CAIRO (AP) — The U.N. children’s agency on Wednesday suspended cash transfers to 9 million of Yemen’s most impoverished citizens under pressure from the country’s Houthi rebels. The move comes at a time when Yemen’s…
CAIRO (AP) — The U.N. children’s agency on Wednesday suspended cash transfers to 9 million of Yemen’s most impoverished citizens under pressure from the country’s Houthi rebels.
The move comes at a time when Yemen’s local currency has been deteriorating, increasing prices of food and fuel, and sparking fears of a worsening humanitarian crisis.
UNICEF said the decision came after it was unable to set up a call center to get feedback from beneficiaries, without providing further details.
Two individuals familiar with the program said the Houthi rebels who control northern Yemen hindered the launch of the call center because they feared it might reveal their manipulation of the cash transfers. The two spoke on condition of anonymity, fearing reprisals from the rebels.
The Iran-aligned Houthis have been at war with a Saudi-led coalition since March 2015. The rebels have repeatedly been accused of diverting aid to their supporters.
Last week, Houthi security authorities banned the country director of the Adventist Development and Relief Agency from returning to Yemen, according to two individuals familiar with the situation.
The agency has been under pressure from Houthis to use the rebels’ beneficiary lists in aid distribution and to use Houthi-linked staffers in ADRA-run health facilities. When ADRA Yemen chief Ephraim Palmero objected, he was notified that he wouldn’t be allowed to return to the country, the individuals said.
ADRA is among the most active international relief agencies working in delivering aid to millions of impoverished Yemenis.
ADRA President Jonathan Duffy described working conditions in Yemen as a “very disturbing situation” and said the withdrawal of Palmero’s travel credentials is a “threat against delivery” of humanitarian needs.
“ADRA carries out emergency responses and development work on the basis of need alone, giving priority to the most urgent cases of distress making no distinctions on the basis of nationality, race, gender, religious belief, class or political opinions,” he said in a statement.
The suspended UNICEF payment is the third since the project was launched in August 2017. UNICEF has said the cash transfers are a “lifeline” to a third of Yemen’s people and “contribute to avert the risk of famine and allowed targeted families to buy food and medicine.”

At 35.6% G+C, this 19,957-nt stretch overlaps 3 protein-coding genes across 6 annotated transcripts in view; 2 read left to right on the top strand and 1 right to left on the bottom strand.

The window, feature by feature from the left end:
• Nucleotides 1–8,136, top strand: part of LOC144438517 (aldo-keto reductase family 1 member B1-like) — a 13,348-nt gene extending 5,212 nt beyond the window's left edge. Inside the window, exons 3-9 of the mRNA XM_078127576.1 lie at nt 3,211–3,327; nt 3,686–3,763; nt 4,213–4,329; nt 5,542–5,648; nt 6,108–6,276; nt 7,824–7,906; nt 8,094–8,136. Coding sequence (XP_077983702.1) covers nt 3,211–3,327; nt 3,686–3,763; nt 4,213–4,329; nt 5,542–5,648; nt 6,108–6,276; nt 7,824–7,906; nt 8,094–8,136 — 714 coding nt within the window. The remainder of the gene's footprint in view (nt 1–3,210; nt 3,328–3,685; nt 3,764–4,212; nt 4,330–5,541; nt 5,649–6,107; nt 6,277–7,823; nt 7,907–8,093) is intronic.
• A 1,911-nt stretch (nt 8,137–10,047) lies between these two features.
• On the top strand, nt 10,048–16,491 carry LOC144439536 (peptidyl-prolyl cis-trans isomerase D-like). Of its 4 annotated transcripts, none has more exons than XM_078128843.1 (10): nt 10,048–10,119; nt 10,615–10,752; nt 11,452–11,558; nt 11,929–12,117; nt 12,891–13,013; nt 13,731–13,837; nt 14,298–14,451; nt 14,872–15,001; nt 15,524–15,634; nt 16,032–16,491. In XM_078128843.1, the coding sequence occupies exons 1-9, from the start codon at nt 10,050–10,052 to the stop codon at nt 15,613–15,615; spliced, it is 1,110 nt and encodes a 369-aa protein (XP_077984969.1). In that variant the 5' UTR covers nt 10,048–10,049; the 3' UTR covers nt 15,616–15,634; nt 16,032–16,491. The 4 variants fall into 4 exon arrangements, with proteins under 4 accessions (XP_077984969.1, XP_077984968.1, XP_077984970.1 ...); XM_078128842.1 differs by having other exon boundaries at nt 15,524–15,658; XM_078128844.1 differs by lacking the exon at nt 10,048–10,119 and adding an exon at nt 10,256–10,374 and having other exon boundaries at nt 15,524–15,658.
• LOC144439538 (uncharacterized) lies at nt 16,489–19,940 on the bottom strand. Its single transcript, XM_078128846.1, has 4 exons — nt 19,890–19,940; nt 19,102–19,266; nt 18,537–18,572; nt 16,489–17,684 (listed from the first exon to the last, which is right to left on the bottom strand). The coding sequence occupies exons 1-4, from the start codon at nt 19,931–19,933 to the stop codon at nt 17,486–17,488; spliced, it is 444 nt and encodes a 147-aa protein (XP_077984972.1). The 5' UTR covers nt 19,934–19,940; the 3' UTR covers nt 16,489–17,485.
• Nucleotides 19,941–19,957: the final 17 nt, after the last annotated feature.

The value of the Yemeni rial has been in a steady freefall. The rial traded at 800 to the dollar earlier this week, causing immediate price hikes in goods and prompting the Saudis to inject $200 million to shore up Yemen’s Central Bank reserves. Before the civil war erupted in 2015, the rial was around 215 to the dollar.
With 8.4 million people not knowing where their next meal will come from, the U.N. Office for the Coordination of Humanitarian Affairs warned last month that a further slide in the rial could result in an additional 3.5 million Yemenis becoming food insecure, and that more than 2 million are “likely to be at a heightened risk of famine.”
While the Saudi-led coalition has imposed a land, sea and air embargo impacting the country’s imports — 90 percent of Yemen’s needs are imported — the Houthis have put restrictions on delivery and distribution of aid to some 19 million Yemeni living in rebel-controlled lands.
In southern Yemen, where Houthis were pushed out two years ago by the Saudi-led coalition, international relief agencies are also facing security challenges.
Doctors Without Borders said in a statement Tuesday that it suspended its operation in Dhale after staffers came under attack a day earlier. It said no one was injured in the attack.
“Due to the severity of these attacks and the clear lack of safety for the team working there, MSF has been forced to withdraw its staff,” the agency said, using its French acronym.